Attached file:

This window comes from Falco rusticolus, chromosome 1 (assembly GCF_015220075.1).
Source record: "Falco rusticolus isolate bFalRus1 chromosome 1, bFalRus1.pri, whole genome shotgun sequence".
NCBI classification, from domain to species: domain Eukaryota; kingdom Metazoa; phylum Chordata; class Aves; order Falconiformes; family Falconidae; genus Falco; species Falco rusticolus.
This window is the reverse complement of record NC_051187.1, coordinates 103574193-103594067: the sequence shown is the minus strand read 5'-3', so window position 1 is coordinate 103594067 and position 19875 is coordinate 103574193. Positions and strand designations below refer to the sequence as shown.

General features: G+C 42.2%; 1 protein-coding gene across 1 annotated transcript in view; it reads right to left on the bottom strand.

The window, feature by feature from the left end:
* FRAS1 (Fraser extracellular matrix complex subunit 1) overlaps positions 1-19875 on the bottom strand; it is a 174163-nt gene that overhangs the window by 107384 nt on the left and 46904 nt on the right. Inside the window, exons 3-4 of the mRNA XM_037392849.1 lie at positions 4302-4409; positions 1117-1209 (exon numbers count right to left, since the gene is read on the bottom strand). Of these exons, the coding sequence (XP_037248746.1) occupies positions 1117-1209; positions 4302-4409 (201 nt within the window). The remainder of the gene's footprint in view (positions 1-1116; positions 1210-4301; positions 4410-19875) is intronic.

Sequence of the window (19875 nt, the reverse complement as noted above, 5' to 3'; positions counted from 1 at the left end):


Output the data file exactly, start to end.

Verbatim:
This window comes from Falco rusticolus, chromosome 1 (assembly GCF_015220075.1).
Source record: "Falco rusticolus isolate bFalRus1 chromosome 1, bFalRus1.pri, whole genome shotgun sequence".
NCBI classification, from domain to species: domain Eukaryota; kingdom Metazoa; phylum Chordata; class Aves; order Falconiformes; family Falconidae; genus Falco; species Falco rusticolus.
This window is the reverse complement of record NC_051187.1, coordinates 103574193-103594067: the sequence shown is the minus strand read 5'-3', so window position 1 is coordinate 103594067 and position 19875 is coordinate 103574193. Positions and strand designations below refer to the sequence as shown.

General features: G+C 42.2%; 1 protein-coding gene across 1 annotated transcript in view; it reads right to left on the bottom strand.

The window, feature by feature from the left end:
* FRAS1 (Fraser extracellular matrix complex subunit 1) overlaps positions 1-19875 on the bottom strand; it is a 174163-nt gene that overhangs the window by 107384 nt on the left and 46904 nt on the right. Inside the window, exons 3-4 of the mRNA XM_037392849.1 lie at positions 4302-4409; positions 1117-1209 (exon numbers count right to left, since the gene is read on the bottom strand). Of these exons, the coding sequence (XP_037248746.1) occupies positions 1117-1209; positions 4302-4409 (201 nt within the window). The remainder of the gene's footprint in view (positions 1-1116; positions 1210-4301; positions 4410-19875) is intronic.

Sequence of the window (19875 nt, the reverse complement as noted above, 5' to 3'; positions counted from 1 at the left end):